I want to thank you for all your help in 2015! You accomplished some great things this year. For starters, you covered the tuition of every Bible school student for the whole year. As a result, the students didn’t have to worry about paying tuition and the school didn’t have to worry about paying its teachers. You also made it possible for me to be here without taking a salary from the Bible institute. I even brought in about $2,000 more than I spent on rent, food, gas, car insurance, student loans, airfare, and everything else. It was nice not to have to worry about money at all this year, so thank you! You have been a tremendous blessing.

In 2016, the Lord’s Table Church will be assuming a few administrative duties for our ministry. As a result, your donations need to go to a new address. The new address to send checks to is: The Lord’s Table, P.O. Box 11049 Goldsboro NC 27532. Please make sure to earmark checks for “Haiti — John Adams” so they know what account to deposit it into. (You can also give online at thelordstable.org but make sure to note who it’s for.)

Thank you for your prayers & support in 2015! On to 2016, another year in which everything that happens will work together for the good of those who love God and are called according to His purpose.

Bible School Scholarships (Update)

Screen ShotA few weeks ago, I wrote that our Bible school faculty would soon meet to discuss how best to divvy up the scholarship money you gave over the summer. Well, the faculty met and we decided to prioritize students who had a heavy burden of debt. We ended up receiving enough money to cover seven people for a whole year, which is one less than the number of students in the upper promotion (the class that is currently in its senior year). With one exception, all of these students had accrued a heavy burden of debt.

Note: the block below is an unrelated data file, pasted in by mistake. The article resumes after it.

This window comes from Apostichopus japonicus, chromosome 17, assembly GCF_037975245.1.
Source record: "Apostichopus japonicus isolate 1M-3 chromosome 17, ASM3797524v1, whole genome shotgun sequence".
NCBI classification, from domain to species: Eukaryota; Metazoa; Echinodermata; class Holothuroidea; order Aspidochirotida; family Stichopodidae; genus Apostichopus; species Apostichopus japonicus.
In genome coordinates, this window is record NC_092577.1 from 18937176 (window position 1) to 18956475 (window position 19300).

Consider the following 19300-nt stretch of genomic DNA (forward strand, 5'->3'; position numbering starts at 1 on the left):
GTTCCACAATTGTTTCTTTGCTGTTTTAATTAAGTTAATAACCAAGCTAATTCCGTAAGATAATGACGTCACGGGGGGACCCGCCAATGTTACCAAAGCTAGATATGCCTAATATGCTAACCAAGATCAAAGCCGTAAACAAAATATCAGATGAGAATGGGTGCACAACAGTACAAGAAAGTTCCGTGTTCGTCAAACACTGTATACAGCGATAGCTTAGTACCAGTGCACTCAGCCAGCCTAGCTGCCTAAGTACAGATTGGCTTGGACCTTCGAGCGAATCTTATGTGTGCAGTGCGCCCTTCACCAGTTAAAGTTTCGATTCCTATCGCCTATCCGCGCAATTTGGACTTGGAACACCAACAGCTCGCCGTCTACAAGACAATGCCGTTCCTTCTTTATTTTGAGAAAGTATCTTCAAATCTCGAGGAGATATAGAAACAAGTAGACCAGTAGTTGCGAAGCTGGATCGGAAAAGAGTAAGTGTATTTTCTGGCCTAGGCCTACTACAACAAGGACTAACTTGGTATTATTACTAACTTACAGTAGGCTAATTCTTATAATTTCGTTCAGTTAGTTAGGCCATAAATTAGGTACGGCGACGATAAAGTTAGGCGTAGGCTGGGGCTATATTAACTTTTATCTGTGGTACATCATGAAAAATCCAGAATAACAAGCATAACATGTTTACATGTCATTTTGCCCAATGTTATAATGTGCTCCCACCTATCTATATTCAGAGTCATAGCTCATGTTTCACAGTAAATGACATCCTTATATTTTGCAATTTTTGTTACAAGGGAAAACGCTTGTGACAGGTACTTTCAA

As a result of the large amount of unpaid debt, the faculty decided to condition the offer of a year’s scholarship to the student upon repayment of 25% of his debt. In the worst case, the student still ended up paying only 50% of what he would normally have paid for the year. (In most cases, students paid 20-25% of what they normally would have paid while cutting into the debt that would have kept them from receiving their diploma upon graduation.) All seven are on track to make their payments, receive their scholarships, and graduate on time. Thank you to those of you who partnered with our students to help make their education affordable!

Bible School Scholarships

imagesAt the end of the last school year, I wrote about our how difficult it has become for many of our Bible school students to pay their tuition. I also mentioned that we were creating scholarships designed to help them shoulder that load and asked how many of you would be willing to help. Since our new school year began last week, I am long overdue in giving you a report on what has happened in the interim. The great news is that you responded generously, going above and beyond our expectations! So far, we have raised $1,092.45 for our twelve students:

  • Two people gave lump-sum payments that added up to about $860—enough to cover a full year’s tuition for 3 students and half a year for one more.
  • Three more people committed to monthly donations, covering four additional students at a rate of $20 per month.
  • In summary, out of our twelve students, the cost of annual tuition has been covered for 7-1/2 students.

Our faculty will meet on September 5 to decide how to award these scholarships and which students will receive them. After a preliminary discussion, my best guess is that half the money will go to students suggested and voted on by faculty members for their exemplary Christian character. The other half will be awarded at the end of the year on a merit basis to students with excellent academic achievement. We have made great headway toward our goal, but there is still plenty of time left to give. There are two ways to do so:

  1. Mail a check to: Rehoboth Ministries, P.O. Box 8222, Fayetteville, NC 28311. Make sure to write “BIBLE SCHOOL SCHOLARSHIP” on the check. (Due to the fact that PayPal takes a 3% cut of all online donations, we would prefer you use this option if at all possible.) One hundred percent of what you give will go to covering students’ tuition.
  2. To donate online through PayPal, click here and then click the yellow “Donate” button. Enter the amount you would like to give and tick the box to make your donation a recurring payment.